Bring a friend

Every year, Hollywood churns out formulaic “date movies.” Maybe it doubles their earnings per title. Maybe it’s the consistent viewer turnout. Either way, making an interactive counterpart to the idea of the date movie is rarely attempted, and even more seldom achieved. However, in a change of face, From Software – the makers of otherwise RPG or sci-fi themed games like King’s Field and Armored Core – have put together what could be the ultimate date game. Offering vibrant environments, adorable characters, and genuinely clever puzzles governing every facet of level design, there’s not much to dislike about The Adventures of Cookie & Cream.

Don’t mistake this for a kiddie game. Be it the way the levels force players to cooperate to succeed, or the simple yet tricky controls, it’s a demanding game, but it’s not without rewards. Sure, our heroes are cuddly looking rabbits and the story is pure fairy tale. It’s deceiving in its simplicity. The task put before the player is to navigate the two rabbits through vertically scrolling levels, helping each other through different parts along the way. Again, it sounds simple enough, but there’s far more than meets the eye.

Many games claim to rely on cooperative play to be beaten. Never have I seen it such a requirement as here. For instance, say there’s a big chasm in the middle of a level with a cannon pointing diagonally across the screen. The player on one side can get in the cannon, but the other only has access to the fuse. One plays rabbit cannonball while the other lights the fuse, sending an aerial bunny across the chasm where there are bridge controls to help the other player cross on his/her side of the screen. See, despite sharing the levels, there’s a barrier between the two, meaning they can move parallel to one another, but seldom cross that center line. It’s also not wise to get too far ahead of the other player. Pitfalls may fall out of sight for one player or another if you get too far apart. Getting injured takes time off the clock, perhaps your biggest enemy in the game. There are time bonuses to be found, but it was all designed very deliberately. Oh, and that cannon/bridge puzzle above? That was one of the simpler ones.

Boss fights can get very tough, especially if it’s not clear right off the bat what to do to engender success. Other times, it requires one rabbit to get the boss to chase them into some waiting trap to be triggered by the other player. Teamwork is absolutely essential to get Cookie and Cream to their destinations successfully, and I recommend bringing a friend (boy or girl, your choice).

It is entirely possible to play this game solo, but I don’t recommend it unless you really want a challenge. See, the default controls set a rabbit to each analog stick, using the associated top trigger buttons for jumping and context-sensitive action functions. The two player setup allows players to share one controller (if you wanna get close with that special someone) or split the setup among two controllers. There’s enough to think about controlling one rabbit, so controlling two requires that you not only figure out twice as many puzzles in the same amount of time, but also keep them from being attacked by angry predators or being time-drained by a bird that flies in if a character stands idle for too long. It’s relentless and utterly challenging. The real fun lies in the two-player adventure mode.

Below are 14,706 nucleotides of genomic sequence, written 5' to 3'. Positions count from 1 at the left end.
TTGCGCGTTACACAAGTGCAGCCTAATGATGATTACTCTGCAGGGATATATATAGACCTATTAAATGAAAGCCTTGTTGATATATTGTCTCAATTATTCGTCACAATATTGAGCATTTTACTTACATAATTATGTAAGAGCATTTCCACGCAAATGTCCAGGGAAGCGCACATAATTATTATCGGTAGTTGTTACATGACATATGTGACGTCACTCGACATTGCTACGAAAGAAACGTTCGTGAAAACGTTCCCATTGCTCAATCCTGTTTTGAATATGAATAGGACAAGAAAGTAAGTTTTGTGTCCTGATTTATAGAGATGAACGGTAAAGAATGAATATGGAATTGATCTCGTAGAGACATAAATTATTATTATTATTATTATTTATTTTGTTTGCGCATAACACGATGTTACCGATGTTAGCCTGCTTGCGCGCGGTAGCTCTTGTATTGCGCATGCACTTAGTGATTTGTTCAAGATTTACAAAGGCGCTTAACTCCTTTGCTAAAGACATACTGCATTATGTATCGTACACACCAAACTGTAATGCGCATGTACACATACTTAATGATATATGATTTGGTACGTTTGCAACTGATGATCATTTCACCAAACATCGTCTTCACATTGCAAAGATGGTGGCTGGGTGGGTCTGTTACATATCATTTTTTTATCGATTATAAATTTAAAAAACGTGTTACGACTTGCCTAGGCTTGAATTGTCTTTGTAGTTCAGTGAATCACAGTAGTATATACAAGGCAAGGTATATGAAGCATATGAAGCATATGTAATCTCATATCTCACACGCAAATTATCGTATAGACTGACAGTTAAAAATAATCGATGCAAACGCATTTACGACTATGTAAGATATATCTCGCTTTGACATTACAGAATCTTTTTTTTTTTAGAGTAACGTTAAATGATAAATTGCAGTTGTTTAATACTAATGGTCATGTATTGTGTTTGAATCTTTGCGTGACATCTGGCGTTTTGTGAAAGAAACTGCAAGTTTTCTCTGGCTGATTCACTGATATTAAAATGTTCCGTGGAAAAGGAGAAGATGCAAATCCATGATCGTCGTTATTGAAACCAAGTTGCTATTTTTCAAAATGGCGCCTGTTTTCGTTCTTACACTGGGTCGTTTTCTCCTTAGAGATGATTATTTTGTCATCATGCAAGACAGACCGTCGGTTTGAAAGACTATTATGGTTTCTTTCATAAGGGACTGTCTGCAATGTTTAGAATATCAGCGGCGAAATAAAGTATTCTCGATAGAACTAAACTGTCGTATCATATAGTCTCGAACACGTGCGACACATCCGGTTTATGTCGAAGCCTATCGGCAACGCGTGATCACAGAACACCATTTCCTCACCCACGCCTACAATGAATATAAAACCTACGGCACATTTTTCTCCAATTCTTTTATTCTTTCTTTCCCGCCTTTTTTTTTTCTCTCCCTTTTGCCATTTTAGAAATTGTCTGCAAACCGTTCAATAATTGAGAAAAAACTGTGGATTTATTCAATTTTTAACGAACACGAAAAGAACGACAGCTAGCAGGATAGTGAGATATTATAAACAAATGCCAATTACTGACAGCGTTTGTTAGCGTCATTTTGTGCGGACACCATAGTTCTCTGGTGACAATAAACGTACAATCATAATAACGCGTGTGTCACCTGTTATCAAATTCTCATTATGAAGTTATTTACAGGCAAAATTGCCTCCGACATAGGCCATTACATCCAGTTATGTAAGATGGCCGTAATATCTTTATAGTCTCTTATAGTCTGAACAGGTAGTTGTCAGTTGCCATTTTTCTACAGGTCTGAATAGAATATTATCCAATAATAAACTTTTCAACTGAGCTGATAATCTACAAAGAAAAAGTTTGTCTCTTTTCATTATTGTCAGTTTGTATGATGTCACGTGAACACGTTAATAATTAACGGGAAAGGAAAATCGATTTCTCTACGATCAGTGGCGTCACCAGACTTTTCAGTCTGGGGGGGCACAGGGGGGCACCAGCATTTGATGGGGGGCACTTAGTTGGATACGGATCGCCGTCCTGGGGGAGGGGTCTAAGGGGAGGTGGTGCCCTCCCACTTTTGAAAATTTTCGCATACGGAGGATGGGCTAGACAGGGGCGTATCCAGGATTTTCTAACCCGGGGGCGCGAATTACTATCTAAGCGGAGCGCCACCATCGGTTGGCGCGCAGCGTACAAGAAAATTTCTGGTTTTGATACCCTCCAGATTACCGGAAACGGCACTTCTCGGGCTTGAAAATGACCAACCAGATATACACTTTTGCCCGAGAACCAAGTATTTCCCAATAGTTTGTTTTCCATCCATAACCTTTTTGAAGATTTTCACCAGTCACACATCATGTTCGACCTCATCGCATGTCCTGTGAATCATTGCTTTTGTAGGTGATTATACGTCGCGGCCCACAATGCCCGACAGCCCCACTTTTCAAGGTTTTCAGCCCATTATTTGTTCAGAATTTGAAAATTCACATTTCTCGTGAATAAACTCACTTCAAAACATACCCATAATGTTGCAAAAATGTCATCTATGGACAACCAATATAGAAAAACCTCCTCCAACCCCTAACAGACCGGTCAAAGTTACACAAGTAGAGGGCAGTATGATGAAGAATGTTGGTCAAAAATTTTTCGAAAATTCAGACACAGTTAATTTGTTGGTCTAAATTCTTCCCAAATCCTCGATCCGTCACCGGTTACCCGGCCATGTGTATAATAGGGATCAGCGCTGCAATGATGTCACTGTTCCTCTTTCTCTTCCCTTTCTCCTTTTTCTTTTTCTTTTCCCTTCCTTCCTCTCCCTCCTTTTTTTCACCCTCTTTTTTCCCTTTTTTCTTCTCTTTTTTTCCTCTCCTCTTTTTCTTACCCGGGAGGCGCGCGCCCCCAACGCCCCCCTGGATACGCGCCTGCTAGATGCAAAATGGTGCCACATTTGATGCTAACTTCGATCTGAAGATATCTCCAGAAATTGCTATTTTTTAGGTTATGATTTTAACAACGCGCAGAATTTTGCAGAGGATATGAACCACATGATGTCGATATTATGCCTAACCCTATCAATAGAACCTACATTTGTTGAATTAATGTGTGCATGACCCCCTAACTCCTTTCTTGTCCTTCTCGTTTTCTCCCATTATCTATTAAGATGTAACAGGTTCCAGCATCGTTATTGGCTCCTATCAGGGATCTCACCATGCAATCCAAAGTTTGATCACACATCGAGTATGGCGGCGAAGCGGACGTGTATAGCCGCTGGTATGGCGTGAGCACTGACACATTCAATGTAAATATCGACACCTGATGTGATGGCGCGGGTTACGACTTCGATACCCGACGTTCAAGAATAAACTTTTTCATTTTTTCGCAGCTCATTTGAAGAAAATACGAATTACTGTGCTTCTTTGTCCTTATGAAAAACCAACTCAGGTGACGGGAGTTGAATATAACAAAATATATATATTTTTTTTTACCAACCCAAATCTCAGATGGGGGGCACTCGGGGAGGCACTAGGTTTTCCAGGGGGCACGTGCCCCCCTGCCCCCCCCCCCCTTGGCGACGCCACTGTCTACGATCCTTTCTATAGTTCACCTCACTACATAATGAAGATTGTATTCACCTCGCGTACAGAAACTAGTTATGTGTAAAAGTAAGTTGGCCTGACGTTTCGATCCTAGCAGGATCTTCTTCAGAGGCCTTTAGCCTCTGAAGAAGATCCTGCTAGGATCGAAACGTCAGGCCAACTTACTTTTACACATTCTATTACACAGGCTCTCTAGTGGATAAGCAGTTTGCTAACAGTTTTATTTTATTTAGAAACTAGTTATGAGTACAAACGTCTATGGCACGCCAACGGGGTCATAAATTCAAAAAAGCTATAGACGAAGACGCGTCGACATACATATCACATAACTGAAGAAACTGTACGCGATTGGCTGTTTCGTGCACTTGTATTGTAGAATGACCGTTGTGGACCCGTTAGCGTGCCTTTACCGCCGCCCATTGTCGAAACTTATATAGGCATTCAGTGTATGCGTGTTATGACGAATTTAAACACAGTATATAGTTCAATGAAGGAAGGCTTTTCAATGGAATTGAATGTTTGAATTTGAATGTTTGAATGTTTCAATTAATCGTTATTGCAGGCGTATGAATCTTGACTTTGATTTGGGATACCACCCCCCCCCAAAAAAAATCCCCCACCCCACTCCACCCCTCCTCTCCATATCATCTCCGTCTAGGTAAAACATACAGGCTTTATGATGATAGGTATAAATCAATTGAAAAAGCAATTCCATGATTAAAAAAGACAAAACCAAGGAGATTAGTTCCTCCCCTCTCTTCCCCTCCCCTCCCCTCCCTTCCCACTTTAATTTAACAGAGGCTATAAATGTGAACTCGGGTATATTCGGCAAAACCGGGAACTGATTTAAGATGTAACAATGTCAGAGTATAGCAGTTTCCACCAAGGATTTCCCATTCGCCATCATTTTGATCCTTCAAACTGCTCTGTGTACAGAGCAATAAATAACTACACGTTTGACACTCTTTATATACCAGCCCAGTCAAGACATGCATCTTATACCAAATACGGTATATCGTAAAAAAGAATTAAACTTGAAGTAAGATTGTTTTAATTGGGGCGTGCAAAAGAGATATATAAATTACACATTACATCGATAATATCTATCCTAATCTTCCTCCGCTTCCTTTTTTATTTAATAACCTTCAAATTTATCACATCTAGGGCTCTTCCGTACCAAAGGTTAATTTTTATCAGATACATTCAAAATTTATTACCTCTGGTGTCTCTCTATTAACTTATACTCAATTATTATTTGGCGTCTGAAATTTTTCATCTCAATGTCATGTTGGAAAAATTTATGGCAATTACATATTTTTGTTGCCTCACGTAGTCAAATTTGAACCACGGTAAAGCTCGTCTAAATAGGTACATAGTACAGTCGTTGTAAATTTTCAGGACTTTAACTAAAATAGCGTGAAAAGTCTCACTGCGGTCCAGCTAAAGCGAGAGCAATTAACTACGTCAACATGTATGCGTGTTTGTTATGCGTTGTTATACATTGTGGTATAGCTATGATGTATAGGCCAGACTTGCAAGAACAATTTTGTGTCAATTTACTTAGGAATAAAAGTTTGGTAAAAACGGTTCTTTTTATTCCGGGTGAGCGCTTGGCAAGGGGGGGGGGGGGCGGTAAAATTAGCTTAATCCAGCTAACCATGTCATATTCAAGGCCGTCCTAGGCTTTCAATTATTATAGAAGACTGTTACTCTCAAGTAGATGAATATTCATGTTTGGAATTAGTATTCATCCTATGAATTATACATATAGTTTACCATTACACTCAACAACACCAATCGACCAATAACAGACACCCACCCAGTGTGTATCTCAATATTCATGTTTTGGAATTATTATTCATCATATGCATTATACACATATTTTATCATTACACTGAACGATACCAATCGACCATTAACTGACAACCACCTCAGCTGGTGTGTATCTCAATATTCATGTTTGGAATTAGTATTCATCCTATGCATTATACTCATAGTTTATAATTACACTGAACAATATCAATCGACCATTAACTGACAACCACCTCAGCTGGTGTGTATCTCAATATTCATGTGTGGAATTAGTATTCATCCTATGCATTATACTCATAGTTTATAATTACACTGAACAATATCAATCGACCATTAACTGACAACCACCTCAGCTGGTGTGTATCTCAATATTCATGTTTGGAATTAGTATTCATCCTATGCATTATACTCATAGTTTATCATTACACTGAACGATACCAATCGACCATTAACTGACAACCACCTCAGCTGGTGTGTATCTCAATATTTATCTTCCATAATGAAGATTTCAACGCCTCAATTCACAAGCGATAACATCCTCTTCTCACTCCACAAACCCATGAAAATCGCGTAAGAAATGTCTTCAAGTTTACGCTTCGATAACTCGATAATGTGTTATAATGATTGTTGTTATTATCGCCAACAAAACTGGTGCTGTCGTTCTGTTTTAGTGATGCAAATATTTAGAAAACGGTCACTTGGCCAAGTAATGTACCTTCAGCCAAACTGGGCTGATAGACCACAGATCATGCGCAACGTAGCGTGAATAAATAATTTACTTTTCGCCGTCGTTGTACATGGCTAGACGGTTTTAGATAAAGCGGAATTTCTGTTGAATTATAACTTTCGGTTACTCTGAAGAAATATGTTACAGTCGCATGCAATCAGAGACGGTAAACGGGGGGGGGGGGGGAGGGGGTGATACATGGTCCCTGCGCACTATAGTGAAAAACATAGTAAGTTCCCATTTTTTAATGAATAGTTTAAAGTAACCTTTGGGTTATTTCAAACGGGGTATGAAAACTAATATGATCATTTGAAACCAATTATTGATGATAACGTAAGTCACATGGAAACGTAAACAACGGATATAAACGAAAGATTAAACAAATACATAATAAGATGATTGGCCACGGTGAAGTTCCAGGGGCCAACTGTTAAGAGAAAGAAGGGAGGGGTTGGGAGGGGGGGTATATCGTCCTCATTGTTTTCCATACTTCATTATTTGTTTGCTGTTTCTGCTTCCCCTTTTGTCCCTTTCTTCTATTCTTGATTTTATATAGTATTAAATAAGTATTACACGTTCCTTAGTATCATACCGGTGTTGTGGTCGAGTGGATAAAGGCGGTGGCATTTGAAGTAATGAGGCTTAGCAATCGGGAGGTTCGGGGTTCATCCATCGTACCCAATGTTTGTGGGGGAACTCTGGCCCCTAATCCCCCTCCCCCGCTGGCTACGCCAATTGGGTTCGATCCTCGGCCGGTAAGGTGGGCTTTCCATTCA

A four-player versus mode exists, where various characters from the game battle to collect items while thwarting their adversary team, but it’s clear that most of the effort went into the adventure portion of the game. The level designs are top notch, some of the best I’ve seen in a while for this type of game (action-puzzle?), and the graphics and sound effects are adorable and caricaturize everything with big heads, big jaws, and a healthy dose of fun. Nearly everything in the game makes noise, and each world – made of sub-levels – has its own unique theme, whether it’s climate-, geography-, or theme-based. The music levels are a blast and reminded me of a similar theme in the original Rayman.

The difficulty curve is just about perfect, too. Whether you’re a newbie or a seasoned gamer, everything you need to know can be picked up as you go. By the end, though, it gets so hard you may consider throwing in the towel. But those bunnies are relying on you to guide them to safety! It’s funny how one starts to feel a connection with characters who rarely say a word. No matter how frustrating or hopeless it seemed for me or my compatriot, we kept at it, determined that if we just do a few things better, we’ll make it to the finish line in under the required time allotted.

Guys, if you can swallow the sugary sweet visuals and silly story of The Adventures of Cookie & Cream, it’s a pretty sure bet that your girl will get into it, if not for the visuals, then for the puzzle elements and clever level designs. Grab a couple controllers, cuddle up on the couch, and get your date on, courtesy of The Adventures of Cookie & Cream.

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